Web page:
A Skyscraper-Sized Asteroid Here To Make Your Halloween Even Spookier

Asteroid PHA 2022 RM4 will make its closest approach to Earth tomorrow or the day after, depending on your time zone. As asteroid encounters, it’s not particularly close, passing us at 2.3 million kilometers (1.43 million miles), or six times the distance to the Moon. There are, however, aspects of this event that make it stand out besides its timing.

The first is that PHA 2022 RM4’s orbit crosses ours, so one day it could actually touch Earth, hence the designation PHA (Potentially Hazardous Asteroid). Plus, he’s big enough to do some serious damage if he hits Earth, though he’s definitely not a dinosaur killer. At somewhere between 330 and 740 meters (1,080 to 2,430 feet) in diameter, it is not an object to be measured in the size of African wildlife. Once we get a more accurate estimate of its height, everyone can check to see if it’s longer than the tallest building in their hometown. Right now, only a handful of cities have buildings so tall they can be sure to top it.

However, perhaps the most alarming thing about PHA 2022 RM4 lies in the middle part of its name. We only discovered this object in September of this year. All hopes that we had discovered any short-period asteroids with Earth-crossing orbits greater than or so 300 meters (980 feet) have now been dashed. Instead, we have to accept that the possibility of a large space rock bumping into our planet unexpectedly overnight remains a distinct possibility.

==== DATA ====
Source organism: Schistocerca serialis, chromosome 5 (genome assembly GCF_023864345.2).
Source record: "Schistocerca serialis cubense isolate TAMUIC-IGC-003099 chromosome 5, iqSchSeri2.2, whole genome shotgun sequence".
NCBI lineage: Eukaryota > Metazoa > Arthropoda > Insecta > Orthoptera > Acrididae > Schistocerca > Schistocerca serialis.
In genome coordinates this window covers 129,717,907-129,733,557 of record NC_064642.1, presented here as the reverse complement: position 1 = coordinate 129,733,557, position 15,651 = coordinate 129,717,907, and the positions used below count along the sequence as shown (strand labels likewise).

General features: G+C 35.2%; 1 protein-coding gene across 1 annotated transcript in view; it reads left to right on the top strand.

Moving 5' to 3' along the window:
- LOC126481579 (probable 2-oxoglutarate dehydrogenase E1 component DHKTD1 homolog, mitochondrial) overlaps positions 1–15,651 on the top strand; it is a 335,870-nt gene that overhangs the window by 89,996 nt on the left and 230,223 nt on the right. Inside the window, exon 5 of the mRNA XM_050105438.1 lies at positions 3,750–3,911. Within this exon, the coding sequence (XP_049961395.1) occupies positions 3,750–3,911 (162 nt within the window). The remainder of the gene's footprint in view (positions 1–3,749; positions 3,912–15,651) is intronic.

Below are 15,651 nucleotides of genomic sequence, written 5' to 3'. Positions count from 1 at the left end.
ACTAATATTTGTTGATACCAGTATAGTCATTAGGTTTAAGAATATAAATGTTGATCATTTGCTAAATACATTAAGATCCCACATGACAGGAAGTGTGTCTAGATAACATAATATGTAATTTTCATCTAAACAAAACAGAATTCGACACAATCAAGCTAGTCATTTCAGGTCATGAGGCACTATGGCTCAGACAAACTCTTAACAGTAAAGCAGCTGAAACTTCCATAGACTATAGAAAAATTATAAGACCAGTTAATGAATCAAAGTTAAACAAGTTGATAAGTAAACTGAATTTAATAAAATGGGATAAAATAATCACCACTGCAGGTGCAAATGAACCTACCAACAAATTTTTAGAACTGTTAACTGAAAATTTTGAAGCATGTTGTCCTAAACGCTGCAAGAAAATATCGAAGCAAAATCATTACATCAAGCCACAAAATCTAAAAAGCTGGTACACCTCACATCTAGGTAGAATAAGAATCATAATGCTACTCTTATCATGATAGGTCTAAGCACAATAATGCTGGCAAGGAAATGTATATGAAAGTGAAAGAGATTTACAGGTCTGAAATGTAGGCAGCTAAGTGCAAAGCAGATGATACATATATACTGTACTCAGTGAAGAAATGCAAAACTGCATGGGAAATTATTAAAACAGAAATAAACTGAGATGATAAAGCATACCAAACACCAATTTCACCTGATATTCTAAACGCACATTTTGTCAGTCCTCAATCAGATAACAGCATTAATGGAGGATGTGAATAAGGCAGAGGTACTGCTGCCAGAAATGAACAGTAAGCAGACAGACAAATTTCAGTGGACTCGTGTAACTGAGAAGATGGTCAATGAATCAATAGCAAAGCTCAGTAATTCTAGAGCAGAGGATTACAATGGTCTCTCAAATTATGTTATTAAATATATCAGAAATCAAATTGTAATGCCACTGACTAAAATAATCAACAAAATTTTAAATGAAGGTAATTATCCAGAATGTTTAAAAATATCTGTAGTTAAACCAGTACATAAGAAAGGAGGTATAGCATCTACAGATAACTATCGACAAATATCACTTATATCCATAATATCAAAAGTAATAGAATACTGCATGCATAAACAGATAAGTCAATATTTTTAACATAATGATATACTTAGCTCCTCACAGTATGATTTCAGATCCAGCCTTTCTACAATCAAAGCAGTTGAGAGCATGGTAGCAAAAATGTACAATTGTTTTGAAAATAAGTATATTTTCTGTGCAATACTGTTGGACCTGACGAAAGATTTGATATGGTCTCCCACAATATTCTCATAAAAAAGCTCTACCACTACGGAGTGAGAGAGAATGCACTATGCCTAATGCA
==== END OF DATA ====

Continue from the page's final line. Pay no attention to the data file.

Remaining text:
Projects like DART to deflect objects capable of triggering huge tsunamis or darkening the sky for months are all great if we have plenty of warning, but little use with less than two months notice.

With a 1,400-day (3.8-year) orbit, PHA 2022 RM4 spends most of its time farther from the Sun than Mars, but its closest approach is just inside Earth’s orbit. It is unusual to see how far from the planetary plane its orbit is.

No closer approach to Earth has been calculated, so PAH 2022 RM4 is not a threat for the foreseeable future. However, with an orbit like this, it’s likely that it will eventually become a problem that will need to be dealt with.

Gianluca Masi of the Virtual Telescope Project managed to capture the image below of PHA 2022 RM4 as a small dot two days before its closest approach. The telescope tracked the asteroid as it moved across the sky, making background stars appear as lines. At the time, the object was almost exactly twice its closest distance from Earth.

PHA 2022 RM4 as imaged by the Virtual Telescope Project two days before its closest approach. Image credit: Gianluca Masi, Ceccano (FR), Italy – MPC: 470 – The virtual telescope project

The Virtual Telescope Project will be back in action tracking the asteroid on its closest approach on November 1, starting at 17:00 UTC.

Under dark skies, experienced observers may be able to detect it on their own using medium-sized telescopes, although it is too far south for many Europeans and North Americans.

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